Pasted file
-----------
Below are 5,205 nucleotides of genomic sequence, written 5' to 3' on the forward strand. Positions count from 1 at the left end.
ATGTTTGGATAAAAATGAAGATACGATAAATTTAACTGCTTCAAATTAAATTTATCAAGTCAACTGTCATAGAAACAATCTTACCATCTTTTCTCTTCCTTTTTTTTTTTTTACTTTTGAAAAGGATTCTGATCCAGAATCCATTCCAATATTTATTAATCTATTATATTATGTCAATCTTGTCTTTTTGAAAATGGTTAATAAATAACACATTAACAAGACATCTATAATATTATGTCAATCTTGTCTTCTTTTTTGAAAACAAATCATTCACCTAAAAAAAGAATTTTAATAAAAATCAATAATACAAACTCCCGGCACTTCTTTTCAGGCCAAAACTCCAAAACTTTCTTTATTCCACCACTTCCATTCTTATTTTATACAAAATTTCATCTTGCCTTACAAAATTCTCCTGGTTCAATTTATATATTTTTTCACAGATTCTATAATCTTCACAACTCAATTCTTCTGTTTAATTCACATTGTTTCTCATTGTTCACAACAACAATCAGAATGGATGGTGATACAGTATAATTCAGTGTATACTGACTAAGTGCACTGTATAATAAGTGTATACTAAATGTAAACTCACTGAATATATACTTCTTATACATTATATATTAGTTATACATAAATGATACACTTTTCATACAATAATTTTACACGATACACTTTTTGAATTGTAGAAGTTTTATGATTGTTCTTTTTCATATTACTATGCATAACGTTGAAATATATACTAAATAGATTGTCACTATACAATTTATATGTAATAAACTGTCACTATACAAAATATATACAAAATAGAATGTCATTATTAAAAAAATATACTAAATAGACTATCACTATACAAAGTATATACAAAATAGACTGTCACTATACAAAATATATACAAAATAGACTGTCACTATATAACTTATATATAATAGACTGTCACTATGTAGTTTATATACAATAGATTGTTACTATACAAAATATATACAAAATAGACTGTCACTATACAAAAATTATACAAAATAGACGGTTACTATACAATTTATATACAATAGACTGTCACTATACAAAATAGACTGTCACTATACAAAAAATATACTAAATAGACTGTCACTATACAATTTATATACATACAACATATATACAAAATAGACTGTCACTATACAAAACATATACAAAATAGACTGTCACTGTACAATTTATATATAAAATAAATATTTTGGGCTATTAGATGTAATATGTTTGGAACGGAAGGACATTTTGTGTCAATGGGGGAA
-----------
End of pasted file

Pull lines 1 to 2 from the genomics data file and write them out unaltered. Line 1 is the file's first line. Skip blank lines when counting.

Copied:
Below are 5,205 nucleotides of genomic sequence, written 5' to 3' on the forward strand. Positions count from 1 at the left end.
ATGTTTGGATAAAAATGAAGATACGATAAATTTAACTGCTTCAAATTAAATTTATCAAGTCAACTGTCATAGAAACAATCTTACCATCTTTTCTCTTCCTTTTTTTTTTTTTACTTTTGAAAAGGATTCTGATCCAGAATCCATTCCAATATTTATTAATCTATTATATTATGTCAATCTTGTCTTTTTGAAAATGGTTAATAAATAACACATTAACAAGACATCTATAATATTATGTCAATCTTGTCTTCTTTTTTGAAAACAAATCATTCACCTAAAAAAAGAATTTTAATAAAAATCAATAATACAAACTCCCGGCACTTCTTTTCAGGCCAAAACTCCAAAACTTTCTTTATTCCACCACTTCCATTCTTATTTTATACAAAATTTCATCTTGCCTTACAAAATTCTCCTGGTTCAATTTATATATTTTTTCACAGATTCTATAATCTTCACAACTCAATTCTTCTGTTTAATTCACATTGTTTCTCATTGTTCACAACAACAATCAGAATGGATGGTGATACAGTATAATTCAGTGTATACTGACTAAGTGCACTGTATAATAAGTGTATACTAAATGTAAACTCACTGAATATATACTTCTTATACATTATATATTAGTTATACATAAATGATACACTTTTCATACAATAATTTTACACGATACACTTTTTGAATTGTAGAAGTTTTATGATTGTTCTTTTTCATATTACTATGCATAACGTTGAAATATATACTAAATAGATTGTCACTATACAATTTATATGTAATAAACTGTCACTATACAAAATATATACAAAATAGAATGTCATTATTAAAAAAATATACTAAATAGACTATCACTATACAAAGTATATACAAAATAGACTGTCACTATACAAAATATATACAAAATAGACTGTCACTATATAACTTATATATAATAGACTGTCACTATGTAGTTTATATACAATAGATTGTTACTATACAAAATATATACAAAATAGACTGTCACTATACAAAAATTATACAAAATAGACGGTTACTATACAATTTATATACAATAGACTGTCACTATACAAAATAGACTGTCACTATACAAAAAATATACTAAATAGACTGTCACTATACAATTTATATACATACAACATATATACAAAATAGACTGTCACTATACAAAACATATACAAAATAGACTGTCACTGTACAATTTATATATAAAATAAATATTTTGGGCTATTAGATGTAATATGTTTGGAACGGAAGGACATTTTGTGTCAATGGGGGAA